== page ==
Wednesday, December 26, 2007

Christmas chez Di

That's all my chickens flown again. It was lovely having everybody here and the time went all too fast. Charlie was the first to go back to work first thing Boxing Day, then Michael onto night shift last night. Paul left for Norway this morning and Rob left for work at the same time. But it was a good Christmas in every way and now I have to make Christmas soup and somehow sort out all the leftovers so we don't end up throwing things away.

The dogs remembered about Christmas too and Jonny doggedly (sorry!) unwrapped his toy and his pig's ear while Jess went completely crazy and didn't know what to do first and ended up losing her pig's ear to Hamish who nipped in when she was distracted. They gorged themselves on leftovers - alas some sprouts were included - and the house smells appallingly of doggy indigestion.

Paul brought a Wii - which is a sort of computer game where you mimic the movements of the various sports. It was such fun and we were all so involved in a game of 'tennis' on Christmas Eve that we almost forgot to go to Midnight Mass and as it was I was so knackered after leaping around the room batting imaginary balls that I was unable to sing much more than a cheep for the first two carols. However, the incense cleared the tubes and by Hark the Herald at the end as we stood round the crib (the rector had to scurry back to the altar for Baby Jesus) and lit the little candle, I was able to screech the descant not too horribly.

All in all it was most satisfactory :)

Friday, December 21, 2007


The Christmas preparations are going suspiciously well. I even checked the gas-tank to make sure we have enough LPG to see us through the holiday - we usually run out about January 1st - and it's almost full. At this time, I always fret until all my chickens are in the nest and under my wing, which is scheduled to be on Christmas Eve when Paul arrives from Nottingham, although his idea of early afternoon tends to be around midnight. Charlie will be working Christmas day - people still need cared for - but he finishes at 3pm, so he'll be a late chicken.

Speaking of chickens, we'll be eating one on Christmas day. Admittedly it's the size of a small ostrich, but turkey is a terrible price this year thanks to the bird-flu, and as some of the brood don't eat it anyway, I decided to go with a lovely free-range chicken and a nice joint of Aberdeen Angus. Now, of course, I don't know whether to do Yorkshire puddings or bread sauce.

Of course it's still Advent and yesterday I had to doctor the Advent wreath up at the church because it's in danger of going up in flames. The purple berries had to be replaced with fresh ones (isn't it useful that such berries grow in the rectory garden? Our rector is a stickler for the proper colours of advent, so not a red berry in sight until Christmas day) and candle number one had to be replaced with candle two, which was replaced with candle four from last year. This will only make sense to those of you who are advent-wreath-savvy, by the way, sorry. I was reminded of our niece, Eilidh's, christening when the advent wreath under the pulpit suddenly caught fire during Rob's father's sermon and for a moment it seemed he was going to disappear in a column of fire like Elijah. Brave Rob beat out the flames and he lived to preach again.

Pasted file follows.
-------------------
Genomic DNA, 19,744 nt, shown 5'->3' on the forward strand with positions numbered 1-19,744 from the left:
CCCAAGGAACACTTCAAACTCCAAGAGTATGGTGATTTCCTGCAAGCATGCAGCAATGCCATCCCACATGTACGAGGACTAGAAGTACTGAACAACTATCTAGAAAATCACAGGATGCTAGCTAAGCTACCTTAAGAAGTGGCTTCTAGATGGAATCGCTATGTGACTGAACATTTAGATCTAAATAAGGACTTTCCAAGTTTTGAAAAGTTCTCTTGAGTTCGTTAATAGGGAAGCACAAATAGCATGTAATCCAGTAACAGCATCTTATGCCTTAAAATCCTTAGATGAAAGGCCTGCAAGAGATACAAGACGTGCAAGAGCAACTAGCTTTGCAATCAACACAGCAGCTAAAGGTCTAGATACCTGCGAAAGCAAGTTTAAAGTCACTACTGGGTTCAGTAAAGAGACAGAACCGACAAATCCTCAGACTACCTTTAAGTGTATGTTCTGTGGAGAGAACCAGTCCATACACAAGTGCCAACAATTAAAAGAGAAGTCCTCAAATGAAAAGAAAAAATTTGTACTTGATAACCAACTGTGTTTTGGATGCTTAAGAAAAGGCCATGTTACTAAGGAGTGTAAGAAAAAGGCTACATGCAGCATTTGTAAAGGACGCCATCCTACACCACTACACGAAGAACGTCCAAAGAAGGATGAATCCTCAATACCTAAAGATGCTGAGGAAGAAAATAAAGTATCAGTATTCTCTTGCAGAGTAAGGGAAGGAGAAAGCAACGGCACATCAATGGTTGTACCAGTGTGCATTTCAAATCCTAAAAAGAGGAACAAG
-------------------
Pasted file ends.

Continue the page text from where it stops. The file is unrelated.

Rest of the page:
Happy Christmas to all my friends.

Thursday, December 20, 2007

The Smoke

Well, that's how the other half live! A weekend in the world of the well-heeled has convinced me that I could get used to it. If you discount the eight hours spent in a white van - admittedly full of art and good wine - my sojourn in London was about as far away from real life as I've been for a while. Rob's friend Bill has a new pad overlooking Chelsea's football pitch (which isn't in Chelsea, but in Fulham and is called Stamford Bridge). He reckons he got it cheap because of the location, but for someone who enjoys footie, having a grandstand view of the pitch from your living room is a bonus and the place formerly belonged to the club director so it's not exactly a rat-hole. Apparently if it was a few hundred yards up the road - in Chelsea - it'd be worth six million. As it is, you insert your special key into the ninth floor button of the lift and it takes you right into the flat. Cool huh?

I spent Saturday on a shop-crawl round Harvey Nick's and Harrods and all manner of designer shops in Knightsbridge, which were all within walking distance. All good fun, although I didn't buy much except for a gold-plated bagel (costing £9!!) for lunch. The hotel was the sort of place that turns down your bed for you in the evening and leaves a half bottle of champagne as a welcome (I brought it home) and a chocolate on the pillow. Lucky for me I'd recently bought a good coat so I didn't feel too much of a scruff. We dined in gastro-pubs and bistros along with half the population - does nobody eat in down there?

Bill showed me how to solve the super-fiendish sudoku too. He has a formidable talent for such things, which is probably why he's such a good bridge player, which is why he lives in a posh pad and collects art and puts up his guests in a luxury to which they are not accustomed (but could become so!). Oh well, it was nice to come home to the doggies and the messy house. I think this is more my style after all.